Welcome to Painted Hand Farm

Painted Hand Farm is a 20 acre Civil War era farm located in Cumberland county, Pennsylvania. We raise meat goats, veal calves, turkeys and organic vegetables using humane and sustainable agricultural practices.

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Sunday, September 30, 2007

Happy 40th Birthday, Dave

Today is my brother's 40th birthday. It's kind of hard to believe that we're really that old now. It seems like only yesterday we were kids living in Holly, fishing in Mountain Creek, sneaking up to the Holly Dam to go swimming and working over at Orners' Greenhouse. He's still fishing--even celebrating his milestone fishing with our sister, Joan, at her place in New Hampshire. So, Happy Birthday Dave! And just so you wouldn't get mad at me posting an embarrassing picture of you as a kid, I included one of me, too. We were four & two. Look on the bright side, at least Mom never did that to your hair.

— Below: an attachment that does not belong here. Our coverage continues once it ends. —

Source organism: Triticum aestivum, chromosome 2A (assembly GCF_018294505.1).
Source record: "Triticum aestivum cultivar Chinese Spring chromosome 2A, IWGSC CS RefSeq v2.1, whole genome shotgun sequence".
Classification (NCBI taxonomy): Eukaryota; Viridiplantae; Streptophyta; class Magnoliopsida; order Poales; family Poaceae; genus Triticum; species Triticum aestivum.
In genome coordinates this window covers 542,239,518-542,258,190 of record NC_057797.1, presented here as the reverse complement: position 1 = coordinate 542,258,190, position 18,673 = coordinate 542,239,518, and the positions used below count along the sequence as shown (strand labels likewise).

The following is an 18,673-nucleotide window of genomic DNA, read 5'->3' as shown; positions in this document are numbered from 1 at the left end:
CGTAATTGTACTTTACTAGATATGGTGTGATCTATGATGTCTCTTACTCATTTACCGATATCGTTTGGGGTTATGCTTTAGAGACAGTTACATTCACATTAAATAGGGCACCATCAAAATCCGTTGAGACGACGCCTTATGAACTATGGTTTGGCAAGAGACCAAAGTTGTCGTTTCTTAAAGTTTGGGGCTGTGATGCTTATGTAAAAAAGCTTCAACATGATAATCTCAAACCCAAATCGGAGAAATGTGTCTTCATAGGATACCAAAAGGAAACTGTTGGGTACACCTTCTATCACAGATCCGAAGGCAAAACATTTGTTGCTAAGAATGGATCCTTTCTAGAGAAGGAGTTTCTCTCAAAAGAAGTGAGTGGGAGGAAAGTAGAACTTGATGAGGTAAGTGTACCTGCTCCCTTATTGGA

Squirrel Whisperer

Folks, this is my dad, the famous Squirrel Whisperer of East Pine Street. Scurious Sciuridae skitter from miles around to eat treats out of my parents' back yard. He has the squirrels so tame that they literally eat out of his hand.
But it's not just the personally harvested chestnuts, walnuts, hickory nuts and ear corn that the bushy-tailed rodents are after---it's the FUN! Mom & Dad's backyard is literally a squirrel amusement park. There's the whirly-bird gadget to which four ears of corn are attached and my personal favorite, the bungee-cord feeder. Not only does all this provide endless hours of entertainment for the squirrels, the humans are equally amused.

Thursday, September 27, 2007

WAgN Field Day in York